gmtoday_small.gif

 


Getting ready to get pregnant

April 3, 2017


Dear Mayo Clinic: Iím 26 years old, and my partner and I would like to have a baby within the next year. Are there things I can do now, before I get pregnant, that will make it more likely our baby will be healthy?

A: Youíre wise to be thinking about this now. There are lifestyle steps you can take before you conceive that can increase the chances of having a healthy baby. Itís also a good idea to meet with your health care provider to review your health history, discuss any medical conditions you have and review factors that could potentially raise your babyís risk for a birth defect.

Birth defects affect 1 in every 33 babies born in the U.S. each year. Birth defects range from mild to severe and can affect almost any part of the body. Some defects, such as Down syndrome, are triggered by problems in a babyís chromosomes. But, in most cases, the exact cause of birth defects, such as heart problems, vision and hearing issues, and disorders of the spine and brain, cannot be pinpointed. That said, there are things you can do to help reduce the risk of birth defects.

First, take a daily multivitamin that contains at least 400 milligrams of folic acid. Folic acid helps prevent defects, such as spina bifida, which affects the neural tube ó the structure in an embryo that eventually develops into a babyís brain and spinal cord. Taking folic acid before and during pregnancy reduces the risk for neural tube defects.

Second, schedule a preconception appointment with your health care provider. He or she can review your individual health history, as well as your family history, to identify possible areas of concern.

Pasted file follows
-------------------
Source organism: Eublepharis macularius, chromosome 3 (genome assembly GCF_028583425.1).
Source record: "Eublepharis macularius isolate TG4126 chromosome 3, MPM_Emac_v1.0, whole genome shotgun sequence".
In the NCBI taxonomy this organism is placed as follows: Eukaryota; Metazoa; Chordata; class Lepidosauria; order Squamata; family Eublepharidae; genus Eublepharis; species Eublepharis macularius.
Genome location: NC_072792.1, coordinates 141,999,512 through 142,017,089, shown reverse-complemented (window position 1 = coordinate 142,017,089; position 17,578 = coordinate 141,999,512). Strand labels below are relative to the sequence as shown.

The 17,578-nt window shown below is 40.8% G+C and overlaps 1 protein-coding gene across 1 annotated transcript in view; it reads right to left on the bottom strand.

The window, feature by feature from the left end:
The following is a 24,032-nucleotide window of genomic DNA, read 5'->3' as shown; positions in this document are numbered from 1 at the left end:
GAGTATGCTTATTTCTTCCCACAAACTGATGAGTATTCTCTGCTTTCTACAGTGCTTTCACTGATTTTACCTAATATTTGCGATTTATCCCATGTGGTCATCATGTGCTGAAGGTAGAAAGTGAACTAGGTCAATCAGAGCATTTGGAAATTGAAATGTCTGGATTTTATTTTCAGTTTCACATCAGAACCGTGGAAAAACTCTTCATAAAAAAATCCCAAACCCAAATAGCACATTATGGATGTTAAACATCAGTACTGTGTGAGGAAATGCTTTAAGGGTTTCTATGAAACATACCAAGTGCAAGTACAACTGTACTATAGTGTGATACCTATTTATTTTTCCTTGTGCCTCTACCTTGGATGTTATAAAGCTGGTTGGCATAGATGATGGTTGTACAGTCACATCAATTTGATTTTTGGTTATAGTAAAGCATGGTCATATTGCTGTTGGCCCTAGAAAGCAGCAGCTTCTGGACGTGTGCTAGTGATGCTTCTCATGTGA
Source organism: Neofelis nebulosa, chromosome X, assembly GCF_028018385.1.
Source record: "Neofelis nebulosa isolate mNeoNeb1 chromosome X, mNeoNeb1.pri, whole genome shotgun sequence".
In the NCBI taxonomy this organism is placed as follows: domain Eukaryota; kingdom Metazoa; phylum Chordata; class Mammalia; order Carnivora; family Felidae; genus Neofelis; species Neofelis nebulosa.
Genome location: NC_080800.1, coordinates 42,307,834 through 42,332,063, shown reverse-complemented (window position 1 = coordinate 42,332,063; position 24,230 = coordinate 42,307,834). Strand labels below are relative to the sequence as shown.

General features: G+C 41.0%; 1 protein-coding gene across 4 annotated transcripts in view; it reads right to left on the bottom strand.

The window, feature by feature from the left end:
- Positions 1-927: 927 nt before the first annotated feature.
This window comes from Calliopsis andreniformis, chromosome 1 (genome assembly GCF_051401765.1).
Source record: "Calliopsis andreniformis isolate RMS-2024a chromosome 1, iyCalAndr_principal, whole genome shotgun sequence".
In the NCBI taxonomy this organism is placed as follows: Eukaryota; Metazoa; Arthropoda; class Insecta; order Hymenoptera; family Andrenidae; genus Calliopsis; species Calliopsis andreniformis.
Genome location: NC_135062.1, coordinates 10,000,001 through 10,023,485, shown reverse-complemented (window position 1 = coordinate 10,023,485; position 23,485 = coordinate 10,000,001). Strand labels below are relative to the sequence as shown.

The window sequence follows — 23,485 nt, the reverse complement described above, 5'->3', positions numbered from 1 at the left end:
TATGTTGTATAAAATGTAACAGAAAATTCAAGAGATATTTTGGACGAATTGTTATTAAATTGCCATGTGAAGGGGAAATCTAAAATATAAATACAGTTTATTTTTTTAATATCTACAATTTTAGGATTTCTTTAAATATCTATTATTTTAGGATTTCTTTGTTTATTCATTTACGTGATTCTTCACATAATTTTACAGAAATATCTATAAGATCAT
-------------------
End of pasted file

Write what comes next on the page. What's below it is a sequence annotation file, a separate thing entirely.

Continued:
For example, diabetes and high blood pressure can impact pregnancy, as can the medication you take to control those disorders. Your health care provider can make adjustments before you get pregnant to ensure that the medications you take are safe for a developing fetus. At the appointment, you also can review your immunization record and make plans to get missing vaccinations before you get pregnant.

Your sexual health can impact the health of your child, as well. It is important to have regular screening for sexually transmitted infections. This also can occur at the preconception appointment with your health care provider. Infections such as genital herpes, syphilis and cytomegalovirus can cause birth defects that may include brain and spine abnormalities, cerebral palsy, hearing and vision impairments, and prematurity.

Your health care provider can talk with you about any birth defects that have affected your family, or your partnerís family, as well as genetic disorders that could be hereditary. If you have a family history of birth defects or genetic disorders, he or she may recommend you talk with a genetic counselor to gather more information and consider genetic testing.

In addition to taking folic acid and getting ready for your pregnancy by consulting with your health care provider, you can make some lifestyle choices that can help foster a healthy pregnancy.

Avoid alcohol, illicit drugs and smoking. If you smoke, stop now. Smoking during pregnancy has been linked with many health problems, including problems with the placenta, low birth weight, premature birth, miscarriage, stillbirth and cleft lip or palate. Also, fetal alcohol spectrum is a preventable birth defect if you donít drink alcohol during pregnancy. If youíd like help with these issues, talk with your health care provider.

If you are overweight or obese, take steps to get to a healthier weight before you become pregnant, as obesity also increases the risks of certain birth defects. Talk with your health care provider about an exercise and nutrition program to meet and maintain your goals before and during pregnancy.

As you get ready to become pregnant, try to be as healthy as possible overall. Take your multivitamin every day. Eat a healthy diet. Exercise regularly. Avoid smoking, alcohol and drug use. Get any medical conditions you have under control. If you have questions or concerns along the way, talk with your health care provider. He or she can offer assistance and guidance during this exciting time.

 

 


McClatchy-Tribune Information Services